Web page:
Since Romania is a littoral Black Sea state, the expansion of its naval capability under American stewardship could present a tantalizing workaround for circumventing the Montreaux Convention’s limitations on out-of-regional warships (read: American) in the Black Sea.
The ideal end game for the US is to create a Black Sea Bloc centered on Romania and including Bulgaria, Moldova, and perhaps even Georgia to create complications for Russian policy in the region.
Georgia’s steady march towards NATO is alarming to Russian policy makers, and the intensification of the country’s Shadow NATO integration poses serious headaches for the already convoluted Caucasus.
Just like Romania, Georgia by itself poses no significant threat to Russia’s interests, but when it takes on the role of regional node in a larger, coordinated North-South strategic offensive against Russia, that’s when the real problems for Moscow begin.
As icing on the cake, both Brussels-based organizations have an overlap of geopolitical interest in the Neo-Barbarossa, focusing intensely on Ukraine, Georgia, and Moldova. Each of these states has signed their own Association Agreement with the EU, and per the so-called “Ukraine Freedom Support Act” signed last December, the US also recognizes all three of them as major non-NATO allies. Thus, one can see a clear pattern of the EU’s Eastern Partnership evolving from an economic battering ram into a military one for use against the Russian Federation’s interests.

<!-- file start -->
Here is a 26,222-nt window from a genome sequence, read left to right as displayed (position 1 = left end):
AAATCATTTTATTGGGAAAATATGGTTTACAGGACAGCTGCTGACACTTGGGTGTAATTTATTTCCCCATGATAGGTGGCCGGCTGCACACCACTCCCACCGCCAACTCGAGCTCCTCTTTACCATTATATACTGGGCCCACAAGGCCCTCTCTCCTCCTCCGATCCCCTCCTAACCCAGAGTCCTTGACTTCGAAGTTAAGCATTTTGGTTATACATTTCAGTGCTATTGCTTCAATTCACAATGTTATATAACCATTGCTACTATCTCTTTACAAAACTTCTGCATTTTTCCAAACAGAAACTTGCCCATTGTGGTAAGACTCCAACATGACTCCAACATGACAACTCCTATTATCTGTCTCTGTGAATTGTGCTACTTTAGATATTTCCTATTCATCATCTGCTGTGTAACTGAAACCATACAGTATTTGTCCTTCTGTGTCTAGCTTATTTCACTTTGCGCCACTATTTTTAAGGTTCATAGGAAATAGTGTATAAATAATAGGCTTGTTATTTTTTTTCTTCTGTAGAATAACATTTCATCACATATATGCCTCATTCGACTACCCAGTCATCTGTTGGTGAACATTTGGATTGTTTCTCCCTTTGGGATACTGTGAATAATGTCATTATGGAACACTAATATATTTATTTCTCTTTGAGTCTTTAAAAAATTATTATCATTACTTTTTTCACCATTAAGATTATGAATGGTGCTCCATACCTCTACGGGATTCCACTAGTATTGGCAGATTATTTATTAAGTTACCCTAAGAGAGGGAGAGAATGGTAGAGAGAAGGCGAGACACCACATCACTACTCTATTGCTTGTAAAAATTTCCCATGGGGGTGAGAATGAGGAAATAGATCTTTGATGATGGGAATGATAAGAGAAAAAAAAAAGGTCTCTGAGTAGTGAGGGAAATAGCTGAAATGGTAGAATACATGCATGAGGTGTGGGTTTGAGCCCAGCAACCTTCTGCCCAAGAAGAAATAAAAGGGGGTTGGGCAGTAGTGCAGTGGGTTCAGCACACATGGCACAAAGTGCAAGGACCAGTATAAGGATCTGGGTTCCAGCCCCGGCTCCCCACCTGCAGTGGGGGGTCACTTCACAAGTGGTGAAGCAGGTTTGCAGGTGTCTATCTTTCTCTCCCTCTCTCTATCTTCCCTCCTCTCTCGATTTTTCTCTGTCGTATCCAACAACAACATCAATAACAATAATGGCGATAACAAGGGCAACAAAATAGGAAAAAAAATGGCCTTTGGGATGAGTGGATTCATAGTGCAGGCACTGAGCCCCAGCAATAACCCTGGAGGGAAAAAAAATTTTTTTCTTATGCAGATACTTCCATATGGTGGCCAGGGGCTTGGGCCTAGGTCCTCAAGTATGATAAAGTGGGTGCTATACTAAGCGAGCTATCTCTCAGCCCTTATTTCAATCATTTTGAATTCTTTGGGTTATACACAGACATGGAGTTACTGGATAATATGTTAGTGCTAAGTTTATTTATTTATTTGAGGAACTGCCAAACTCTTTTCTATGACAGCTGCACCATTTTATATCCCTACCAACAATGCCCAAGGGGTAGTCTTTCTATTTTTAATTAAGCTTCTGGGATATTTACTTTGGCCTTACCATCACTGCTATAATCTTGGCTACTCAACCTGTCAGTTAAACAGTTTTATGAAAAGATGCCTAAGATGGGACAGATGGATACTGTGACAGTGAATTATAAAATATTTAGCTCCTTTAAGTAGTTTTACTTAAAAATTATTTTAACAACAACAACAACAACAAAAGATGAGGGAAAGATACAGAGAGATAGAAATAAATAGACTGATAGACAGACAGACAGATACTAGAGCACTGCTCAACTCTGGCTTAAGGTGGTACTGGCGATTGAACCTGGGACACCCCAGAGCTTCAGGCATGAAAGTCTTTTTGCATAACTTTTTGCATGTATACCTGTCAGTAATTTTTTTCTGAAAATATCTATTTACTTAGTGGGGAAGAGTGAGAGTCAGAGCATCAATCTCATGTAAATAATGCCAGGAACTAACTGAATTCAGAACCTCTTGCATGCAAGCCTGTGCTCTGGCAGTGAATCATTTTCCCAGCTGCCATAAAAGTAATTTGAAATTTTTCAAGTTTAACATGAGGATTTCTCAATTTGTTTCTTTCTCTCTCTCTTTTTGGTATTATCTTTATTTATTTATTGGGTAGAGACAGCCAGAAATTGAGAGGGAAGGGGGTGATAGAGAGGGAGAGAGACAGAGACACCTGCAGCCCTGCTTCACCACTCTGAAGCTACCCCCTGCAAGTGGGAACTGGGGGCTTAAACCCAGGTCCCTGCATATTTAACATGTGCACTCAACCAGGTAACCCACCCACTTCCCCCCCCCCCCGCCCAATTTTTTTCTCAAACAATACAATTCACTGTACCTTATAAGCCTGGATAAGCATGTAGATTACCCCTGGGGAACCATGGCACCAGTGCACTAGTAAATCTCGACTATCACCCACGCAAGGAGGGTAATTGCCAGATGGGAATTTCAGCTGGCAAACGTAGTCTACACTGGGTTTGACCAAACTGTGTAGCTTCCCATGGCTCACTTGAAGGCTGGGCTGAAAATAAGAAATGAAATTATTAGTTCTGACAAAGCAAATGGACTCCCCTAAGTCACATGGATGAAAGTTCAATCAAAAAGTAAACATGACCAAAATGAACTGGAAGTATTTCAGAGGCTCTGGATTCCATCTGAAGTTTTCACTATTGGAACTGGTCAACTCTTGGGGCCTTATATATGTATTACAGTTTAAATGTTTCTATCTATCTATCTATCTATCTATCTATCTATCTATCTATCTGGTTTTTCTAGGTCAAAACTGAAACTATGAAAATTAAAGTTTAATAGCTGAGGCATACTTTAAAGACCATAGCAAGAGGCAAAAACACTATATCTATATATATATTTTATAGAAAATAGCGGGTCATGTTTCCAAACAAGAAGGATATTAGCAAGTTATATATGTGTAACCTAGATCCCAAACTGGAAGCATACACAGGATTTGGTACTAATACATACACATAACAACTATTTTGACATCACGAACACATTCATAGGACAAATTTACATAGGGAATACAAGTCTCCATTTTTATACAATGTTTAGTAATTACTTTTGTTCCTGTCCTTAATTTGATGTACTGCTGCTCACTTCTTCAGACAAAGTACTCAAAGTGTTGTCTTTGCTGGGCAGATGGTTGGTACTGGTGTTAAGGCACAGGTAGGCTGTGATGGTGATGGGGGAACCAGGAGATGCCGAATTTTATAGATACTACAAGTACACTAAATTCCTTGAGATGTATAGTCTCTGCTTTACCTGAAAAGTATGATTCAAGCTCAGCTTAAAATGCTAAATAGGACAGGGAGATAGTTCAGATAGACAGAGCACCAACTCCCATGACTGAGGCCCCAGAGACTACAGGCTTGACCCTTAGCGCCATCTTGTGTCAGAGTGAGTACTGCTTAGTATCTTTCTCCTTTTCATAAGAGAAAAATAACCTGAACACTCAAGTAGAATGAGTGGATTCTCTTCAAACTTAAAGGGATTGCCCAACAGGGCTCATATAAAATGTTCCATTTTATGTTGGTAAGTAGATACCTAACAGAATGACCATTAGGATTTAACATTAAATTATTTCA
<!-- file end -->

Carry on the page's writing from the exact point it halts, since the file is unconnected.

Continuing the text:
The Neo-Reagan Doctrine
As the author wrote about in a previous article focusing on Central Asia, then-Secretary of State Hillary Clinton announced a 21st-century modification of the Reagan Doctrine in order to disrupt Russia’s post-Soviet integration plans. Clinton had threatened to destroy the Eurasian Union back in December 2012, one year before EuroMaidan broke out in Kiev, when she warned that:
There is a move to re-Sovietise the region, It’s not going to be called that. It’s going to be called a customs union, it will be called Eurasian Union and all of that, but let’s make no mistake about it. We know what the goal is and we are trying to figure out effective ways to slow down or prevent it.
As the author remarked at the time, “This is none other than a 21st-century application of the Reagan Doctrine, whereby the US will now seek to aggressively roll back Russian influence in the Near Abroad instead of Soviet influence across the world”, which is exactly what happened in Ukraine, Moldova, and Georgia through the EU’s Eastern Partnership program.
While the specific template of the Neo-Reagan Doctrine can be adapted and improvised for forthcoming circumstances, thus far it appears as though the Eastern Partnership will continue to lead the way in destabilization along Russia’s Western reaches.
Counting The Consequences
Aside from the scenario of a Western-staged Nagorno-Karabakh Continuation War, there are several other serious consequences for Russia if Armenia and/or Belarus pivot to the West. Here’s what Moscow can expect if either of them breaks ranks:
The Eurasian Union Crumbles